Namibian Land time-bomb

Posted by By at 1 July, at 12 : 00 PM Print

Namibian Land time-bomb


This piece was published in the Letter to the Editor section of the Pan African magazine, New African, July 2011 edition.

Kindly permit me space for this letter in reaction to your story: “The Trouble with Namibia,” NA June 2011, pp4- 44.

I must first thank you guys at the New African magazine for bringing us pertinent information about our beautiful continent.

I consider myself a little bit knowledgeable about African affairs, but your report on Namibia left me totally flummoxed.

I was (until I read your piece) a great admirer of former President Sam Nujoma whom I considered a great Liberation leader. I honestly thought he was more than populous beard and fiery revolutionary rhetoric until I read the type of agreement he signed in the name of independence.

Little wonder that these agreements are forever shrouded in great mystery.

We can contrast what happened in the colonies in Africa with what transpired after the second European Civil war when Germany was made to regurgitate everything she stole from her European colonies and also paid compensation. In Africa, they think that we should be satisfied with a flag and some wretched smiles!

With the editor’s permission, I shared an extract on my Facebook wall, and the flurry of traffic I received was rather gratifying, as they greatly opened my eyes to the happenings in that beautiful but sadly racially-stratified land.

I can only express my shock and sadness as I read the lamentations of many Namibians about how their people lost all during the German invasions and how, up till today, young German boys prevent them from visiting their ancestral graves to pay homage!

Fortunately, at least for me, this is not a situation we experienced in West Africa.

Having stayed in Europe where I did not see a single African owning even one square inch of European land, I cannot imagine how I will react to Europeans fencing hundred upon hundred square kilometers of my people’s land in the name of private property.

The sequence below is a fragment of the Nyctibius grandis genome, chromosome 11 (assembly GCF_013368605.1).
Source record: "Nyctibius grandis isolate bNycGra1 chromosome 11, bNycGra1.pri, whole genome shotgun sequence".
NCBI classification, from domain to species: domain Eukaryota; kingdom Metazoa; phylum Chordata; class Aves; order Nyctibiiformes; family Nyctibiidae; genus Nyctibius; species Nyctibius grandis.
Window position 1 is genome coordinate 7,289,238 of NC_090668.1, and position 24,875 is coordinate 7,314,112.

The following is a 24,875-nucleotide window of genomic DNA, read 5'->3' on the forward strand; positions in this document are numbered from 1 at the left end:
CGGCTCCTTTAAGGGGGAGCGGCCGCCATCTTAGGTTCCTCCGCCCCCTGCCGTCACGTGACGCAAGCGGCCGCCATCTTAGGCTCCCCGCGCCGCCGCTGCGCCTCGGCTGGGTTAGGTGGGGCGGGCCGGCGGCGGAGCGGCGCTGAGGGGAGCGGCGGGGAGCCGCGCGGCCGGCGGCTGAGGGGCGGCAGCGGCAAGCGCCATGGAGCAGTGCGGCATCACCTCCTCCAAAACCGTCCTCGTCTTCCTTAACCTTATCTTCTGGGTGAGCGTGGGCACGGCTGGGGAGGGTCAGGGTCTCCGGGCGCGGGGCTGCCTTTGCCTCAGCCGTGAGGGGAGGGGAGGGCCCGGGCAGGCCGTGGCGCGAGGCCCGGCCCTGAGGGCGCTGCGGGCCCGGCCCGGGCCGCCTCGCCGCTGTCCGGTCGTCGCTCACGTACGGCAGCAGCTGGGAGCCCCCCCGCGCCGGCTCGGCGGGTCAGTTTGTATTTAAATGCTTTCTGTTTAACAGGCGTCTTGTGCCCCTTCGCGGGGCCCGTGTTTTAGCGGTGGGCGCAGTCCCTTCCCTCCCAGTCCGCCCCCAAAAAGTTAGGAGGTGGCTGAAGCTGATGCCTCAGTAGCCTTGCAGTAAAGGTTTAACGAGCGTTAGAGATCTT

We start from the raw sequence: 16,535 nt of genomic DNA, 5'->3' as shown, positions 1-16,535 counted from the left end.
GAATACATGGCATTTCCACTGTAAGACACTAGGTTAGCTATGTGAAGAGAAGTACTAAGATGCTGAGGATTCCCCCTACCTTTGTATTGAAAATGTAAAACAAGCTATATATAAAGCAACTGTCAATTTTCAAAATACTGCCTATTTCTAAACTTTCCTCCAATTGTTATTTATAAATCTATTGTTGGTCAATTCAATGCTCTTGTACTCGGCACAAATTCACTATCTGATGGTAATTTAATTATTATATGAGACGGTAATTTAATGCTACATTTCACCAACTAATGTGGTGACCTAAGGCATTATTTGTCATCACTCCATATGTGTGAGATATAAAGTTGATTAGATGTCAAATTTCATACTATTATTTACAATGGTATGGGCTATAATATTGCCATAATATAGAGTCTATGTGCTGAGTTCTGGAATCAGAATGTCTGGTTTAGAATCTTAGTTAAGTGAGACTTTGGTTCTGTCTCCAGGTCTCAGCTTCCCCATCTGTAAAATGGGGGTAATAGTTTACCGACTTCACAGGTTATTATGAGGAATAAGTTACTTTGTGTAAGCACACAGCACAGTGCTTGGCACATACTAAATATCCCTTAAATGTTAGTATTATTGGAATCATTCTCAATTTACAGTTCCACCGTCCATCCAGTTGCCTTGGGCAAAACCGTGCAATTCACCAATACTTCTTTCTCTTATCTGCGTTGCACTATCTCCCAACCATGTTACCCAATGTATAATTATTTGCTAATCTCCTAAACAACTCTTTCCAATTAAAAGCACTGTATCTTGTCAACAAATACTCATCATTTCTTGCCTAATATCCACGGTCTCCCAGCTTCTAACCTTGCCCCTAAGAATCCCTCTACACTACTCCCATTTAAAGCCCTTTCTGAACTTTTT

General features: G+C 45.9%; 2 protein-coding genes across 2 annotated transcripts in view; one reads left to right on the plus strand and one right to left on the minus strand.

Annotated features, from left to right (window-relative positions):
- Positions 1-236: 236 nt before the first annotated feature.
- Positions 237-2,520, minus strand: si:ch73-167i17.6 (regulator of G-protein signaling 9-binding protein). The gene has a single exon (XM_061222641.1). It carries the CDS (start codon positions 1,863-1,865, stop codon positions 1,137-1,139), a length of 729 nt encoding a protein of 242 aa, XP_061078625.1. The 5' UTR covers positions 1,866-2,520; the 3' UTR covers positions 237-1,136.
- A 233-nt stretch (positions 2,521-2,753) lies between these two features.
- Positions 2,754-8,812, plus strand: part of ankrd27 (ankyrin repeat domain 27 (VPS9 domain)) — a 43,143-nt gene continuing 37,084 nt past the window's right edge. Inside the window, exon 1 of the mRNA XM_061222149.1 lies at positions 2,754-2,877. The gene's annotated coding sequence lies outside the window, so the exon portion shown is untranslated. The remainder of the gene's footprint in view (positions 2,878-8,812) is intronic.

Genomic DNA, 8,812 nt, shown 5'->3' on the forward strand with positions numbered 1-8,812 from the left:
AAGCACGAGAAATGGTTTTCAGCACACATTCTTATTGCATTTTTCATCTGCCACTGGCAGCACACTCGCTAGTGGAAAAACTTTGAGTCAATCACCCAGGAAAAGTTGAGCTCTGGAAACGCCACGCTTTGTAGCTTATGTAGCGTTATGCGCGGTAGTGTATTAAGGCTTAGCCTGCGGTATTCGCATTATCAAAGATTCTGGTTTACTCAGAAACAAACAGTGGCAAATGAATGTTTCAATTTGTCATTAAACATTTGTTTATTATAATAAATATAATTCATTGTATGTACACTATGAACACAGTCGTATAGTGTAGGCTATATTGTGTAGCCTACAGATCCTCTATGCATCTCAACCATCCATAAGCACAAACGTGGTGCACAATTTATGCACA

It is very sad and troubling to read the depth of pent-up anger among my Namibian Facebook contacts. In my humble opinion, the correct question to ask now is to whom are we doing a favour by pretending that all is jolly and well in Namibia? Truth has a way of emerging however hard they try to suppress it, and however long, injustices have ways of blowing up in the face of its perpetrators.

Do the Western agencies, organisations and governments that perpetrated and abetted this gross injustice hope that it will last forever? Do they really believe that Namibians will somehow just forget about their ancestral lands? Doesn’t Zimbabwe provide ample evidence on what will happen when we bury our heads in the sand and pretend not to understand that historic injustices need to be rectified?

Your report quoted a ‘SWAPO intellectual’ talking about the incapacity of the government to act. I got hold of the Namibian Constitution and I found these relevant sections the Namibian government could use to get its land back from the absentee landlords.

Article 16: Property

(1) All persons shall have the right in any part on Namibia to acquire, own and dispose of all forms of immovable and movable property individually or in association with others and to bequeath their property to their heirs or legatees: provided that Parliament may be legislation prohibit or regulate as it deems expedient the right to acquire property by persons who are not Namibian citizens.

(2) The State or a competent body or organ authorised by law may expropriate property in the public interest subject to the payment of just compensation, in accordance with requirements and procedures to be determined by Act of Parliament.

There is no government anywhere that can claim impotence when it comes to overriding public interests. If the new elite in Namibia will have the political will, I think they can do a lot to help their own people.

Laws are made by men and could be undone by man. Section 16:2 of the Namibian constitution empowers the government to act. If the occupiers refuse to play ball, the government, through parliament CAN and SHOULD enact legislation confiscate the land and pay the same compensation the land-owners claim that they paid.


About the Author

Femi Akomolafe is a passionate Pan-Africanist. A columnist for the Accra-based Daily Dispatch newspaper and Correspondent for the New African magazine. Femi lives in both Europe and Africa, and writes regularly on Africa-related issues for various newspapers and magazines.

Femi was the producer of the FOCUS ON AFRICANS TV Interview programme for the MultiTV Station.

He is also the CEO of Alaye Dot Biz Limited Dot Biz, a Kasoa-based Multimedia organisation that specialises in Audio and Video Production. He loves to shoot and edit video documentaries.

His highly-acclaimed books (“Africa: Destroyed by the gods,” “Africa: It shall be well,” “18 African Fables & Moonlight Stories” and “Ghana: Basic Facts + More”) are now available for sales at the following bookshops/offices:

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Femi Akomolafe



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